Progress in Iran: Americans should appreciate the initial accord

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It would be hard to portray Secretary of State John Kerry’s having brought home the agreement between the permanent members of the United Nations Security Council plus Germany and Iran as anything other than an important success for the United States.

The accord, achieved over the weekend in Geneva, moves the United States another step back from a war with Iran and it lays the framework for putting a firm bridle on Iran’s nuclear program. Israel’s prime concern is that that program, which Iran continues to assert has only peaceful objectives, can turn into a nuclear weapons capacity directed against it, a major American concern as well.

There is criticism of the agreement by Israel, even though its security is improved by the accord and the impact on Iran’s military potential, and by Republicans, who are eager to deny President Barack Obama even this diplomatic success, which is shared with the Europeans, China and Russia.

Perhaps most importantly, such an agreement, which was achieved under the leadership of the European Union’s minister of foreign affairs between Iran and the P-5-plus-one, has the potential, if implemented and expanded into a permanent accord after six months, to bring Iran back into the family of civilized nations.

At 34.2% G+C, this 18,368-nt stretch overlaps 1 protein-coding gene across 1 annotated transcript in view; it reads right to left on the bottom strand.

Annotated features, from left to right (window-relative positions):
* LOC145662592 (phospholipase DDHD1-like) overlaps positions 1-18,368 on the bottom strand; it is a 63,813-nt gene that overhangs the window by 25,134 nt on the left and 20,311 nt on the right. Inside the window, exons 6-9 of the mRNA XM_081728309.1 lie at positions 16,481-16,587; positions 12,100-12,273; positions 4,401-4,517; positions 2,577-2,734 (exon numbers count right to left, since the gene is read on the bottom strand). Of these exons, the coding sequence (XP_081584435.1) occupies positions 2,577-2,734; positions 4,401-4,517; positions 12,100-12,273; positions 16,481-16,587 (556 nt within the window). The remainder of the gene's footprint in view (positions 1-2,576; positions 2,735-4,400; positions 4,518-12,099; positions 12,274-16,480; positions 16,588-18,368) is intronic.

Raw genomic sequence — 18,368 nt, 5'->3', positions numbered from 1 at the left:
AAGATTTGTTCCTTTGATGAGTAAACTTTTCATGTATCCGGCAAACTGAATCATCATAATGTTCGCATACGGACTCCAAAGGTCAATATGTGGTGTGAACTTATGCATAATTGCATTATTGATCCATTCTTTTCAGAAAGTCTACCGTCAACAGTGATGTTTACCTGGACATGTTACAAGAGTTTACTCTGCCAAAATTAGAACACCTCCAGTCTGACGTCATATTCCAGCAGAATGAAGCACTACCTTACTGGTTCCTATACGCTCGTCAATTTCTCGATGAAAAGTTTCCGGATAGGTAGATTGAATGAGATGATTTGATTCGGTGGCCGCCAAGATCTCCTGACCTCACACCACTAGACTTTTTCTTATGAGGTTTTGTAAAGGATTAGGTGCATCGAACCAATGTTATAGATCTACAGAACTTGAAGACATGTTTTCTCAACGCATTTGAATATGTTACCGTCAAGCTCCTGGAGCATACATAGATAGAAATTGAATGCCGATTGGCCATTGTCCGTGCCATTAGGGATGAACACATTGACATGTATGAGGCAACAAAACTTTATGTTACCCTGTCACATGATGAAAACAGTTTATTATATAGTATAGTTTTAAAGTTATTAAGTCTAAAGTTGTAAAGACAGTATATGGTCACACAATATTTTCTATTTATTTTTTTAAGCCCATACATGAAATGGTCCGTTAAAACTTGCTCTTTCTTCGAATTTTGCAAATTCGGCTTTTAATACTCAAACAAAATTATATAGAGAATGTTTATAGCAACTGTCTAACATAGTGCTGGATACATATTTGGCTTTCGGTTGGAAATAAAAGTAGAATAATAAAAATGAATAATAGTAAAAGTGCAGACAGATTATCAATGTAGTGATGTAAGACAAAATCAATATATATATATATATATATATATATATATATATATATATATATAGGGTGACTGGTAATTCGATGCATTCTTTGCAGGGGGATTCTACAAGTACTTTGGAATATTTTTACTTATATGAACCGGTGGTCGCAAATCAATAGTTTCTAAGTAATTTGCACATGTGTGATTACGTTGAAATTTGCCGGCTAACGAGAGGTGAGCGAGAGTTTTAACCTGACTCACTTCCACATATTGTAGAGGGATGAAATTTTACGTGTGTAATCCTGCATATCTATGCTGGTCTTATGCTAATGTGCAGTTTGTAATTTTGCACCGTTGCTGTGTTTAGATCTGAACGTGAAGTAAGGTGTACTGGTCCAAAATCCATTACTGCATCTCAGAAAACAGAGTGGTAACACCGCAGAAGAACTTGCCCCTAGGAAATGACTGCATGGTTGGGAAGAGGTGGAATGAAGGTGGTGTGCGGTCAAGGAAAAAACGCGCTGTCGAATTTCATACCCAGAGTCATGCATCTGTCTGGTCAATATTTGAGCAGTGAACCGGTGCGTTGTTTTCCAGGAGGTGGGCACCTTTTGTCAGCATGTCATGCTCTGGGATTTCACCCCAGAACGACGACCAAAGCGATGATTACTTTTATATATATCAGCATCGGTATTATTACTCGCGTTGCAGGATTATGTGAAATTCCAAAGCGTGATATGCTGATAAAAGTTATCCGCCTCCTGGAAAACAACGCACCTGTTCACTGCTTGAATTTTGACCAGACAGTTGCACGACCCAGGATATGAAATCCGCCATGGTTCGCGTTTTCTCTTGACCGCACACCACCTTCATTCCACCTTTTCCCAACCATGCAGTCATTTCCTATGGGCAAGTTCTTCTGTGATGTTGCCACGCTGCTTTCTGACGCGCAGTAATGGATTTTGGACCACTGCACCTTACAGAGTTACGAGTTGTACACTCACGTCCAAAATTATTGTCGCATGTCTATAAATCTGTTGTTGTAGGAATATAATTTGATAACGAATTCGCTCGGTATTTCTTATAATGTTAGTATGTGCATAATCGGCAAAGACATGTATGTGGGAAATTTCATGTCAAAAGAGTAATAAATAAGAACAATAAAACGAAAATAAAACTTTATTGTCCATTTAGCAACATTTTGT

It has been something of an outlaw from that group since its radical revolution 34 years ago. In 1979, it invaded the U.S. Embassy in Tehran, then held 52 Americans captive for 444 days and carried out other unhelpful acts since then, including support for Israel’s enemy Hezbollah and Bashar Assad’s regime in Syria.

This tentative agreement toward resolution of the nuclear problem is, as Mr. Obama has pointed out, only a first step, even though it already contains the basic function of vigilant international oversight of Iran’s activities. Now will come the hard part, putting into place more permanent measures to bell the cat. There will be some relaxation of economic sanctions, an estimated $7 billion worth, although the ones that bite Iran hardest, in the oil and banking sectors, will remain in place while the longer-term accord is being negotiated.

Iran’s stake in successfully negotiating the rest of the solution to the problem posed by its nuclear program should not be underestimated. The sanctions are estimated to have cost Iran more than $120 billion, its gross domestic product has dropped 1.5 percent in 2013 alone and its people have suffered considerably in terms of food and other shortages, inflation and loss of currency value.

Americans should be pleased at what has been achieved and hopeful of a successful resolution of the longer-term problem.


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